"Burroughs (sic) acceptance of this order is conditioned upon an agreement by the buyer to the standard terms and conditions of Burroughs' standard order form for sale of its equipment. Buyer has signified acceptance of this condition through initialling by an authorized representative in margin hereof. Burroughs' standard terms and conditions of sale shall prevail."


This term was initialled in the margin. The standard terms and conditions of Burroughs' sale order forms include the following paragraph printed in bold type:

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"There are no understandings, agreements, representations, or warranties, express or implied (including any regarding merchantibility or fitness for a particular purpose), not specified herein, respecting this contract or the equipment hereunder. This contract states the entire obligation of seller in connection with this transaction."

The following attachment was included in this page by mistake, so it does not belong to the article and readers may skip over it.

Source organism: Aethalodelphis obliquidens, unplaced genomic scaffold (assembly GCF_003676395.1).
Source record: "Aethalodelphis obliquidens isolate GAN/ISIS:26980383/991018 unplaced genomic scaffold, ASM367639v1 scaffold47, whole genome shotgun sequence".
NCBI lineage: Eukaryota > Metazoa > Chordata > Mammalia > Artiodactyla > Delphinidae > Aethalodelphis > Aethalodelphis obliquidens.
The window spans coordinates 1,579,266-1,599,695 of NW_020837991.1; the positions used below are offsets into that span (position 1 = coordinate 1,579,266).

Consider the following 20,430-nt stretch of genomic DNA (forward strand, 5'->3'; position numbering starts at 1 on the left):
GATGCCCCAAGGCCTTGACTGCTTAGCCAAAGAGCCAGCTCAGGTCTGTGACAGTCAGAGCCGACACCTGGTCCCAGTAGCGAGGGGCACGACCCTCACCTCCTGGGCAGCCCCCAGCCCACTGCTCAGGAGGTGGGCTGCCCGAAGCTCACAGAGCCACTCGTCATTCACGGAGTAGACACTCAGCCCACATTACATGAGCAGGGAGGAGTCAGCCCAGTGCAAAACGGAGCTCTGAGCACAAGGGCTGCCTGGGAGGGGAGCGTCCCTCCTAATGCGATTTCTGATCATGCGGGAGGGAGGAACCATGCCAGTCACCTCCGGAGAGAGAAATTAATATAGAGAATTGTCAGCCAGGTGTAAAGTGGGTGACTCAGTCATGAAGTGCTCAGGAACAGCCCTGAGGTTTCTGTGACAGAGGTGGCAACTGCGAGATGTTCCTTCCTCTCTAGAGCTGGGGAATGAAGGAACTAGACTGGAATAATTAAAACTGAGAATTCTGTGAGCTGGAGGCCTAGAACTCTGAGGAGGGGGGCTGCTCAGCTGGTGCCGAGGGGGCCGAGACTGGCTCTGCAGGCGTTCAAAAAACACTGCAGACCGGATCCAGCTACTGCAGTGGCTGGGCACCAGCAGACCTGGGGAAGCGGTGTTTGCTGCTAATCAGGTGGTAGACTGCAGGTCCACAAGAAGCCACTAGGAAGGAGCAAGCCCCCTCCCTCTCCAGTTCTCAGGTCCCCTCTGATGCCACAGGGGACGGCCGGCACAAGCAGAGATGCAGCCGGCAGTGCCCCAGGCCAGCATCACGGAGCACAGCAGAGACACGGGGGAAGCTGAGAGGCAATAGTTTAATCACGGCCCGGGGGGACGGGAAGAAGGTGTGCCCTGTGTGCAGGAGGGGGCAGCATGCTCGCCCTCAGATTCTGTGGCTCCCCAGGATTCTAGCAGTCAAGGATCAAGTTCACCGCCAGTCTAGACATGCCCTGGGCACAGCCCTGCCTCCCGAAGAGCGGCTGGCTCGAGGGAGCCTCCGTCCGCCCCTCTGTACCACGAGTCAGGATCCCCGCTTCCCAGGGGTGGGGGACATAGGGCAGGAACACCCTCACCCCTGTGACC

The Burroughs' sale order forms also provide that the contract be binding and effective at the earlier of acceptance by Burroughs at its home office, or delivery of equipment to the purchaser. Under Burroughs' terms and conditions, the purchaser waived notice of acceptance by Burroughs at its home office. Weston contended the letter was admissible as part of the agreement of the parties, primarily, because it was a consistent additional term to the Weston purchase order under one of the exceptions to the parole evidence rule applicable to sales transactions by the Maryland Uniform Commercial Code, Md.Anno.Code art. 95B, § 2-202 (1964 Repl. Vol.). Burroughs contended the integration term was unambiguous showing an intent of the parties to exclude all extrinsic evidence of their agreement, including the letter.